But I just had to come on here and tell you that I am actually getting up at 5AM to run every morning before school. I can tell you I feel dramatically different than when I used to crawl out of bed at 5:45 and make my way to my car by 6:45. Now I’m actually out of the house and in the car by 6:35 wide awake and ready to go teach the children somethin’.

So what’s changed besides the dose of neurotransmitters blasting through my brain while I run? It’s the not hitting the snooze button thing anymore. I’ve done a lot of reading about sleep and I’ve learned hitting the snooze button is pretty bad for me. It’s probably bad for you too.

Maybe you know this already, but hitting snooze is a really bad thing to do when you want to wake up refreshed. The short explanation is that once you have an alarm set, your body gets used to it and starts to wake up before it goes off. When you hit the snooze button and fall back to sleep, even for just ten minutes, you send yourself into the start of a new sleep cycle. Then when the snooze goes off again you wind up waking up in a part of the sleep cycle you shouldn’t wake up in. If you wake up feeling foggy, now you know why. And that feeling can last up to two hours!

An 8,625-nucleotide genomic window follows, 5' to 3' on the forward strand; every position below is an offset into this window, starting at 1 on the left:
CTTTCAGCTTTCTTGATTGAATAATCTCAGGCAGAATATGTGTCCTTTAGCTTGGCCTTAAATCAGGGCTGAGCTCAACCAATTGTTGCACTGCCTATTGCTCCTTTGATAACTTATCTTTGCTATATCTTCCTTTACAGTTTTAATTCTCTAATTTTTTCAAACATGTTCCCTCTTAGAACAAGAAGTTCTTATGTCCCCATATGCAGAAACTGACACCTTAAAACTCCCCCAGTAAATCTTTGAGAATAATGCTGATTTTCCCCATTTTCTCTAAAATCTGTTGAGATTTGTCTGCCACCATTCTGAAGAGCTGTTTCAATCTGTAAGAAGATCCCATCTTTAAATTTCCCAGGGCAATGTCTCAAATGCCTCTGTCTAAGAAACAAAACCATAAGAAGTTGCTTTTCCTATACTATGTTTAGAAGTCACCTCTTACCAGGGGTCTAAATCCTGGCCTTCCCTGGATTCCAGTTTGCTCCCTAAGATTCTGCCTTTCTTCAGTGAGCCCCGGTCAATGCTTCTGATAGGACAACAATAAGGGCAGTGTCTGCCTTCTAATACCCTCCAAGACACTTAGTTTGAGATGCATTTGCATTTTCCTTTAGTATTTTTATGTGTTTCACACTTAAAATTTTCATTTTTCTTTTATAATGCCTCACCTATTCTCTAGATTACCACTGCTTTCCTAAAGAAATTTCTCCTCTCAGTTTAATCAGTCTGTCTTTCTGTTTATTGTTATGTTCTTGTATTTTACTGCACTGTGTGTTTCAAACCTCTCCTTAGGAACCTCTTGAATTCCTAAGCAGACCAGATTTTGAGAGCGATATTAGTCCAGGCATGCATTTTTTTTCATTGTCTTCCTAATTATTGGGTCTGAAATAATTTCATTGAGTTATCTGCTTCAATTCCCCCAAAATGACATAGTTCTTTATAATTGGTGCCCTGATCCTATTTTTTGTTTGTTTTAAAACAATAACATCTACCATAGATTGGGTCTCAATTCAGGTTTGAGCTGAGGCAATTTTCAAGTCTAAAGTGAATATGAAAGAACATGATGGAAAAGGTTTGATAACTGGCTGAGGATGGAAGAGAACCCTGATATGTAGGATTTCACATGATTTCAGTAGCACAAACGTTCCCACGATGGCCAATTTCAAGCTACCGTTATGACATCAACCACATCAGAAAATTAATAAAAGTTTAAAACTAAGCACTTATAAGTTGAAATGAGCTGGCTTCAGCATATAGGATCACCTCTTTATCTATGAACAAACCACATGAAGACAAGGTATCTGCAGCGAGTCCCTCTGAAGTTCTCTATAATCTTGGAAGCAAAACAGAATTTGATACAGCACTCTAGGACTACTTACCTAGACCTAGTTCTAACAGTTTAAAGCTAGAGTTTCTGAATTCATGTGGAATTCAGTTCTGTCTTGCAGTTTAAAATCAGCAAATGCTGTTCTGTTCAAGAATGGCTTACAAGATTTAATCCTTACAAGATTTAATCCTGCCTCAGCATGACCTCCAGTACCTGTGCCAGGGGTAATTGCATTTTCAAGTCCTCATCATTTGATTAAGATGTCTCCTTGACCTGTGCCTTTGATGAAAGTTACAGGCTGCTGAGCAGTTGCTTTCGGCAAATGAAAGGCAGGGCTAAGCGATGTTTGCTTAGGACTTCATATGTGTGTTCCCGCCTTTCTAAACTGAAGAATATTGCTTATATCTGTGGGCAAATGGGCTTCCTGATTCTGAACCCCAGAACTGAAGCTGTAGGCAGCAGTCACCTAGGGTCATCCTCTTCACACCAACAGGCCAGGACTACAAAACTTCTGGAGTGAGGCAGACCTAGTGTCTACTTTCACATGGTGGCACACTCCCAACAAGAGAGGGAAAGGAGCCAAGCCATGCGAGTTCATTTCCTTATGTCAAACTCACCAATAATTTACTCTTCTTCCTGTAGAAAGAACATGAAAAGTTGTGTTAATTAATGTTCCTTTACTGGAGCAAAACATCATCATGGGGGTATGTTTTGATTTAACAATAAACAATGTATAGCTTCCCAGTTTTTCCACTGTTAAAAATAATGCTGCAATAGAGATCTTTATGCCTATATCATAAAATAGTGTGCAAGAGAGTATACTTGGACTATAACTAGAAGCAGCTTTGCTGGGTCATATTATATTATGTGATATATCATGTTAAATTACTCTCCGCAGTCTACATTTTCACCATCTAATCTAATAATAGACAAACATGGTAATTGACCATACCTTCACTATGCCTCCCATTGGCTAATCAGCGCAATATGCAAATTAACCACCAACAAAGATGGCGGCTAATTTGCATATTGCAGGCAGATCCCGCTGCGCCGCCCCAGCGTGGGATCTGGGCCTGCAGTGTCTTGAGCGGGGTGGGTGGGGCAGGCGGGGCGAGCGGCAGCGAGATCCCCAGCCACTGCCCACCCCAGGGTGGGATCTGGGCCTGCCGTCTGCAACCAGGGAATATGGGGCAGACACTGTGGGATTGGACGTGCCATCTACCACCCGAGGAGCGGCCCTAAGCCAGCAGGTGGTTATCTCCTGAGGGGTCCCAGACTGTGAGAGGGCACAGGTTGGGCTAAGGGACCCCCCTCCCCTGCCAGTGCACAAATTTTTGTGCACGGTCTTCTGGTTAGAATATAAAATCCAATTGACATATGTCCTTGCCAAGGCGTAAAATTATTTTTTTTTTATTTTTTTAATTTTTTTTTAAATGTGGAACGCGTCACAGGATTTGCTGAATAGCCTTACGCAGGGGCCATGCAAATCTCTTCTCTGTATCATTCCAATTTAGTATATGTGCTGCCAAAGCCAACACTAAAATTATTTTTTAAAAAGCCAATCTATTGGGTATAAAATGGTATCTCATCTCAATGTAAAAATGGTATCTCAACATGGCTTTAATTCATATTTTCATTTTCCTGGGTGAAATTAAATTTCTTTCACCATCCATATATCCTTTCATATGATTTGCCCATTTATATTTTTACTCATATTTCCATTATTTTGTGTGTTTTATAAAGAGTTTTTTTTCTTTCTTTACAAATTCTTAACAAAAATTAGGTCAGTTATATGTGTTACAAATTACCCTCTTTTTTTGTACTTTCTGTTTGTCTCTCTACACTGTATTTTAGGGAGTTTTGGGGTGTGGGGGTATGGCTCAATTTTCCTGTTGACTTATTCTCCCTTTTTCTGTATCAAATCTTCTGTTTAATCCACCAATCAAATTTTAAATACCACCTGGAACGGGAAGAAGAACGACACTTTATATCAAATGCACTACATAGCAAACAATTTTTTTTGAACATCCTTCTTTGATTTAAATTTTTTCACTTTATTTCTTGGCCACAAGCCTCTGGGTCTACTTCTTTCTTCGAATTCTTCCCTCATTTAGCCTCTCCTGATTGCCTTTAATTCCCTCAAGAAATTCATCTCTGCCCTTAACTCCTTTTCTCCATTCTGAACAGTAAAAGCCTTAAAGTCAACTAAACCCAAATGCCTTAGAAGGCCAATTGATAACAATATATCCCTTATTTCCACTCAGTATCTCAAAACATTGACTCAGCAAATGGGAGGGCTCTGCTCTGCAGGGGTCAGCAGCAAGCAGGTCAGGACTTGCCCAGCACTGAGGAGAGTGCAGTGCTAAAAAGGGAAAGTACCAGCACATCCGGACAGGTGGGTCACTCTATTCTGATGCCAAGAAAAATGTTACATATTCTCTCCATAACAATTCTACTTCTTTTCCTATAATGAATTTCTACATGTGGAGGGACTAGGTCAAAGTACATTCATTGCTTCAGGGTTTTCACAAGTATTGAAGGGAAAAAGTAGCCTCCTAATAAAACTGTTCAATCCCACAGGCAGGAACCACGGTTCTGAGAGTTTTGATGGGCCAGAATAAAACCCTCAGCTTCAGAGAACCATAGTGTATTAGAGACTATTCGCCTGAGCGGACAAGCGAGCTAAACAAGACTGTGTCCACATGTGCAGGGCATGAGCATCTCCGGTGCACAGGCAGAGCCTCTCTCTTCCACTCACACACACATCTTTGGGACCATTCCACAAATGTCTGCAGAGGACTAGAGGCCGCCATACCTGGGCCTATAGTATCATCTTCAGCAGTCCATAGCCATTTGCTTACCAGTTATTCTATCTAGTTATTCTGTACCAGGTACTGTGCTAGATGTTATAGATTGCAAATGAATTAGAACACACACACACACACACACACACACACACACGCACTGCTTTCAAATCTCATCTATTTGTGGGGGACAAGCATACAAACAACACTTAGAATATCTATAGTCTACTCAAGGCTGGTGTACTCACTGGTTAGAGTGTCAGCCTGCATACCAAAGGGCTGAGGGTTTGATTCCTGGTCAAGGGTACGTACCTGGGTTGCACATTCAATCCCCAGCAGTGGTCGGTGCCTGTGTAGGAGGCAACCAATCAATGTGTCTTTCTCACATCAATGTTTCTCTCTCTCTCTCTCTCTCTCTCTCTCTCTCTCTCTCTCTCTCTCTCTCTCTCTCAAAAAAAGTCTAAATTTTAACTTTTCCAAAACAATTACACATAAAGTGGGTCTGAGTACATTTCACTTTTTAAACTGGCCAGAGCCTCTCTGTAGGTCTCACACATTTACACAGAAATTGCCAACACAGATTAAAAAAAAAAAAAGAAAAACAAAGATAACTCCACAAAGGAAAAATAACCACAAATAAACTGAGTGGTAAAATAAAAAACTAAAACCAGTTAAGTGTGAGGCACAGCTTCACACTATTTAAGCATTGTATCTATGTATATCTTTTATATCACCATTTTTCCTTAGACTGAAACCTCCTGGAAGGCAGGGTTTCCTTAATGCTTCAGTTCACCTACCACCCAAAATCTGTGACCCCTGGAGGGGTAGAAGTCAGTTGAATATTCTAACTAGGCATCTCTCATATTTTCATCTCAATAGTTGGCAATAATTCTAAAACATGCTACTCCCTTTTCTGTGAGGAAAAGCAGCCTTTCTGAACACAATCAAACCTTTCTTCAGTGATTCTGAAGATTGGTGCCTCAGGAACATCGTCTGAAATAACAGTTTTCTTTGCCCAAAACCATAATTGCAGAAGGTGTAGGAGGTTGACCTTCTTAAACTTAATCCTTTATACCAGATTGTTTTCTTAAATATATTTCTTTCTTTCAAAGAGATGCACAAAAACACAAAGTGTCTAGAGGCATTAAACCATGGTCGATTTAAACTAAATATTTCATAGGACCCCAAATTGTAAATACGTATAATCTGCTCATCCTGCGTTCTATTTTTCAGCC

Don’t get me wrong, my running before work, I believe, has made a big difference in my overall mindset too. But that no snooze thing has made the difference as to how easy it is to get out of bed to even get out to run.

So don’t hit snooze! And I promise to post my help for the unmotivated soon!

Dale

 

Post a comment below if you knew about the snooze thing or try it and see a difference in your morning. I always like to hear from my readers.

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Posted in histamine intolerance, menopause, Women's health

Are you menopause-aly unmotivated? (Part 1)

I was having dinner with one of my kids the other day, and when I say kids I mean an alumnus who I keep in touch with, when we had a conversation about ADHD. She is twenty-five and newly diagnosed as having it. She explained what some of the symptoms were, and as she was talking I thought “my gosh she’s describing me.”

I went home that evening and started to do some research. I know I was thinking it would be great to get a diagnosis like that because it would explain so much. I’ve always been preternaturally lazy among other things, as I’d been told since being a kid, so a diagnosis with a label would be great considering how deeply unmotivated and burnt-out I’ve been. If it were my brain’s lame executive function I would finally have something to blame for my bad habits and seeming irreversible stagnation .